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How to network at a supercomputing show

Switch hitters

Reducing the cost and complexity of web vulnerability management

Voltaire's Vantage 8500 switches will get the Collective Accelerator feature, too, alongside the InfiniBand director switches (both 20 Gb/sec and 40 Gb/sec versions) when UFM 3.0 is released in the first quarter of 2010. The current release of UFM is 2.2, and it does not have this MPI offloading capability.

The performance enhancement that HPC customers will see from UFM will vary by workload, but Somekh says the tuning that comes from the UFM range in early customer trials is "from dozens to hundreds of percent improvement" in network performance. As for the Collective Accelerator module, Somekh says that the offloading to the switches can reduce MPI collective operations by 90 per cent, cutting total MPI runtime by as much as 40 per cent.

Another new feature of UFM is called Adaptive Suite, which is a bundling of Adaptive Computing's Moab cluster management tool. This can orchestrate the provisioning of cluster resources through individual server, storage, network, operating system, and application provisioning tools. You could think of Moab as air traffic control, and the other tools as pilots that listen to ATC. The integrated UFM-Moab product will also come with UFM 3.0, too.

Fujitsu does switches, too

Server maker Fujitsu has a division called Frontech that makes ATMs, point of sale terminals, other display devices and, believe it or not, network switches. So Fujitsu was also on hand at SC09, not just to talk about its future eight-core Sparc64-VIIIfx processors and the supers that will use it, but also layer 2 switches.

Specifically, Fujitsu announced the XG2600, a 10 GE layer 2 switch that puts 26 ports into a 1U chassis. It uses SFP+ optical modules and can use SFP+ twinax copper cables. The unit's spec sheet says it can deliver up to 520 Gb/sec of aggregate bandwidth with switching latency as low as 300 nanoseconds. Fujitsu is also claiming it can deliver this kind of performance at under 5 watts of power consumption per port.

Those are pretty good numbers when you consider that Arista Networks was on the show floor bragging that in actual benchmark tests, its 7148SX 48-port 10 GE SFP+ layer 2/3 switch was able to demonstrate "extraordinarily low latency" of 600 nanoseconds. (You can see the benchmark tests validating this performance here.) When you read the report, you see that 48 ports is a lot to cram into a 1U form factor, and that average latency is more like 1,273 nanoseconds.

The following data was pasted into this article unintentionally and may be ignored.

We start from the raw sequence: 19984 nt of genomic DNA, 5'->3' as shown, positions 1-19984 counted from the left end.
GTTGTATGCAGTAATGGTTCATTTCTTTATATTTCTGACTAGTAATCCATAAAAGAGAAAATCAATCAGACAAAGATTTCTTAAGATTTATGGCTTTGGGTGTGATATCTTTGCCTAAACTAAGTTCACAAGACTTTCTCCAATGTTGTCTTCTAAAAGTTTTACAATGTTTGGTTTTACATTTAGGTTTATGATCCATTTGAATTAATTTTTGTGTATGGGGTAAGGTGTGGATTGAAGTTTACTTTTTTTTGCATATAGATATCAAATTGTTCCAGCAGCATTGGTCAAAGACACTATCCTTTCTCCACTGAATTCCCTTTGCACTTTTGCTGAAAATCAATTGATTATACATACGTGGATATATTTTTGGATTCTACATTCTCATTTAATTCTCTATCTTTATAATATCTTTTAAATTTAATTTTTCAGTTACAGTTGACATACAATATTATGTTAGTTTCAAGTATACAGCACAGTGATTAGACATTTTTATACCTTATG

Arista, like many switch makers, is using silicon from Fulcrum Microsystems. Fulcrum were also at the show peddling a whitebox switch along with partner Teranetics that uses its FocalPoint FM4224 10 GE switch chip - the same one used by Arista. This has been paired with Teranetics' dual-port, triple-rate TN20225 10GBase-T physical device to make a 1U switch that has 20 10GBaseT ports and four SFP+ ports.

This whitebox - code-named "Monte Carlo" - is available on an OEM basis for $900 per port. So, if you want to try to take on Andy Bechtolsheim, one of the founders of Sun Microsystems and the brains behind Arista Networks, here's your chance.

InfiniBand, 10 GE, and Gigabit Ethernet in HPC

One last interesting bit of networking news coming out of SC09 last week: the distribution of interconnects among the Top 500 supers ranking. Obviously, the fastest 500 machines are not indicative of the current state of cluster interconnects, but a kind of leading indicator to what will be normal sometime down the road and what is fading from the market.

For all the talk about 10 GE switches, there is only one machine using that technology on the current Top 500 list. There are, by contrast, 13 machines using QDR InfiniBand, another 31 using DDR InfiniBand, and another 137 using regular old, 10 Gb/sec InfiniBand. Mellanox says it has a 37 per cent share of the InfiniBand switches (by machine count, not ports) of the Top 500 list, and Voltaire says that it has just north of 50 per cent IB share on the list.

But there are plenty of cheapskates, even in the upper echelon of supercomputing. Another 258 machines are based on - we can say it - unimpressive Gigabit Ethernet switching between supercomputing nodes. Just remember, it isn't how big your switch is, but what you do with it that counts. The New York Stock Exchange has Gigabit Ethernet guts.

There are another 15 machines using Cray's "SeaStar" XT family interconnect, three using Quadrics interconnects (but Quadrics is dead, so that will change soon enough), seven using Myrinet interconnect, three using SGI's NUMAlink, and the rest using a variety of federation, fat tree network, 3D torus or proprietary interconnects. ®

Reducing the cost and complexity of web vulnerability management

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